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The Marine Mammal Center is a nonprofit veterinary hospital, research, and educational center dedicated to the rescue and rehabilitation of ill and injured marine mammals and the study of their health. Since 1975, the Center has rescued and treated more than 16,500 marine mammals and has accumulated a body of knowledge about marine mammal and ocean health. Through public education about marine mammals, the Center hopes to foster ocean stewardship and conservation. For more information, visit http://www.marinemammalcenter.org/

Monday, July 27, 2009

The Center Receives a "Green" Award


left to right: Merrill Magowan, Board Chair, The Marine Mammal Center,
Jared Huffman - (D - San Rafael), Jeff Boehm - Executive Director, The Marine Mammal Center

Today, assemblymember Jared Huffman (D-San Rafael) awared us the July Sustainable North Bay Award for our efforts in fostering marine mammal survival and the conservation of their habitat, and for our investment in on site renewable energy generation via our new solar panels over the pens and pools. The assemblyman and his was given a tour of the Center and afterwards, presented the award to both our Executive Director Jeff Boehm, and to Board Chair, Merrill Magowan.

Sunday, July 19, 2009

No More Freeways for Fruitvale!

Video by The Marine Mammal Center

After almost a month of rehabilitation at the Center, Fruitvale is now back in the ocean where he belongs.  Saturday, he along with five other rehabbed sea lions were loaded into carriers and onto the Kitty Kat for the 27 mile choppy journey out to the Farallon Islands.  The Kitty Kat is operated by SF Bay Whale Watching which kindly allowed us some space on their boat to transport Fruitvale and his buddies Anquet, Hondo, Metheny, Prelude, and Superstar.  Rescue volunteer Marjorie Boor (who picked up Fruitvale from Oakland Animal Control) as well as naturalists Trish Mirabella and Nicole Lee were on board to help with the release and answer questions from the guests who were pleasantly surprised that the whale watching trip they signed up for included a special stop to drop off some unique passengers.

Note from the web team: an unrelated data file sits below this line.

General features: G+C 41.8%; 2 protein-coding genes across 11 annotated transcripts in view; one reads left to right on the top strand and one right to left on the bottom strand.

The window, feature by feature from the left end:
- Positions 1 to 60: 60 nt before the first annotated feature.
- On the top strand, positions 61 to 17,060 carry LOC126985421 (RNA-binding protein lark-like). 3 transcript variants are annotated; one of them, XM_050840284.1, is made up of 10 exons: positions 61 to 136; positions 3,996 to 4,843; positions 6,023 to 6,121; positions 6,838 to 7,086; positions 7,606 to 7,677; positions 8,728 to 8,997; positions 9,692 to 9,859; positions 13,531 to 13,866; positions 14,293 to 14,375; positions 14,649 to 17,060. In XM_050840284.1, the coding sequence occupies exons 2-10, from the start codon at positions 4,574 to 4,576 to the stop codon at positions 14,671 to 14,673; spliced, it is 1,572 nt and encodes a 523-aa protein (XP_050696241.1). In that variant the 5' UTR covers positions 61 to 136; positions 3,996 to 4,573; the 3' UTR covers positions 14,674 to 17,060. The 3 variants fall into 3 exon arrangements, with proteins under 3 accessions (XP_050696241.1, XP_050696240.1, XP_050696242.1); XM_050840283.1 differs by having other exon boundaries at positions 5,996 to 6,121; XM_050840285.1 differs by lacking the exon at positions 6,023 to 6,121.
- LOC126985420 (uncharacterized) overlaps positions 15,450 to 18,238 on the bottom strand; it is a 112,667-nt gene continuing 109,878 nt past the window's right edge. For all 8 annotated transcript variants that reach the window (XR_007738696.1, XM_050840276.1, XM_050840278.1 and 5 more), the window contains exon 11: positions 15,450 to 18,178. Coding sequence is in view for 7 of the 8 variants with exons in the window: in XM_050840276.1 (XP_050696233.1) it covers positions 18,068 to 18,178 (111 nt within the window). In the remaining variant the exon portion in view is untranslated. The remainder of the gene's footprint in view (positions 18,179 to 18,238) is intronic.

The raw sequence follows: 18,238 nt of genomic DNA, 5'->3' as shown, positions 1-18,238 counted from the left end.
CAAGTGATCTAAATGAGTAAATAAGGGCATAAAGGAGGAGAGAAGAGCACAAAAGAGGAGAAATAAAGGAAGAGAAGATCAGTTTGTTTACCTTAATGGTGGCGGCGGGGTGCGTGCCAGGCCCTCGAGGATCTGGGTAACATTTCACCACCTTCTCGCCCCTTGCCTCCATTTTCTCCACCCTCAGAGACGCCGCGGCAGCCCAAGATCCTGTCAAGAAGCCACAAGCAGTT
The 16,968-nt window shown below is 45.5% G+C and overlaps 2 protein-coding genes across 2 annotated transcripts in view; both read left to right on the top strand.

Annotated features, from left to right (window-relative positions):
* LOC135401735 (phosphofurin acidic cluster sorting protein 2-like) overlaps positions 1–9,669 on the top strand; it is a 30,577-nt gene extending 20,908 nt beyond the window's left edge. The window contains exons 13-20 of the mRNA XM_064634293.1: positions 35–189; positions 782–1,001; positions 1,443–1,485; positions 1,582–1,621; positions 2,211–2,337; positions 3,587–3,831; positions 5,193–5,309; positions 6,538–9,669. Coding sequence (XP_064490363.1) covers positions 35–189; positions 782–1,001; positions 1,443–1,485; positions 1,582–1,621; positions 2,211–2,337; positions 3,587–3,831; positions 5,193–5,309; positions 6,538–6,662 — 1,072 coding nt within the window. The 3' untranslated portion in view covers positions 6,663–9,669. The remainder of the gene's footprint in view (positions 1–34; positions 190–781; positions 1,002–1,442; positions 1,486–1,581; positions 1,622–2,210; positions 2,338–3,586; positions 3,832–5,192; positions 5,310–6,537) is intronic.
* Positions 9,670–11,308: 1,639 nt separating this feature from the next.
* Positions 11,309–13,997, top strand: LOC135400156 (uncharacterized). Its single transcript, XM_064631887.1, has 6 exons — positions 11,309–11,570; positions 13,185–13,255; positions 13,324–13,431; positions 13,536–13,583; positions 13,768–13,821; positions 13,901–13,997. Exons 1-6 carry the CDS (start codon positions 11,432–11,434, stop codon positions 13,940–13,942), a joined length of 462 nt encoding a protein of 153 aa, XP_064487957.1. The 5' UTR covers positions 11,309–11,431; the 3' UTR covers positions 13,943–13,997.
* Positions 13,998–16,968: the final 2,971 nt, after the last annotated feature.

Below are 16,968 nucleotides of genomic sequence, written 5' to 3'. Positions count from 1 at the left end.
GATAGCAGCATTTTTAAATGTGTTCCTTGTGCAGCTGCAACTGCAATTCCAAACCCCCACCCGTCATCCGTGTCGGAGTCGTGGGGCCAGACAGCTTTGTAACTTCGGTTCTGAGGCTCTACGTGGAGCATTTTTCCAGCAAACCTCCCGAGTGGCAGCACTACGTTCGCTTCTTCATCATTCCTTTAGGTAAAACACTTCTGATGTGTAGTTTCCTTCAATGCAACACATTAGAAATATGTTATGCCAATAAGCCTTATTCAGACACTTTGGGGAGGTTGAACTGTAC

Fruitvale was found on a busy freeway in Oakland on June 22 and volunteers and staff had been caring for him ever since helping to get him stronger and healthier.  Fruitvale, like hundreds of other sea lions we're rescuing these days, was malnourished - the food he would instinctively forage for along the coast had simply disappeared.  Sadly, many of these animals will not survive due to the medical conditions resulting from malnourishment.  So far this year we've rescued over 1,000 marine mammals of all species including over 720 sea lions.  Our yearly average number of rescues is about 600 animals, so this year is proving to be a very busy one for us and one where we have a lot of little mouths to feed!  We wish Fruitvale and the other healthy sea lions released Saturday the best.

Monday, July 13, 2009

Young Sea Lions Get a Second Chance at Life!




Photos: California sea lion pups are released from the Kitty Kat vessel. Photos by Nicole Lee.

In the past couple of weeks, The Marine Mammal Center has begun releasing many of the young California sea lions that were rescued due to malnutrition this past June. The sea lions are helathy and have gained the proper wieght needed to survive in the wild. On this day, a number of pups were transported by boat to the Farallon Islands, a group of islands that lie 27 miles outside of the Golden Gate bridge, and 20 miles south of Point Reyes.

The Farallon Islands were once exploited in the early 1900s for bird eggs and seal fur, but were later established as a National Wildlife Refuge for sea birds, whales, sharks, seals, and sea lions in the late 1960s. The sea lions are released at this location due to the strong upwelling that occurs around the islands. The islands rest at the end of the North American continental shelf, which is thought to support a rich pelagic food web. This may provide them with food they may have not been finding closer inland.

So far this summer, The Marine Mammal Center has rescued over 390 young California sea lion pups that have stranded as a result of malnourishment up and down the coast between San Luis Obispo and Mendocino Counties. Just over 900 marine mammals (primarily sea lions, elephant seals and harbor seals) have been rescued by the Center so far this year - well over the 600-700 it normally rescues on average each year. This high number of sea lion rescues is close to triple the amount of rescues made at this time in previous years. It is not currently known why the young sea lions are not able to find their food sources, but it is thought that the food has moved elsewhere or has dwindled.

For more information about how you can help these sea lions, visit the get involved section on our website.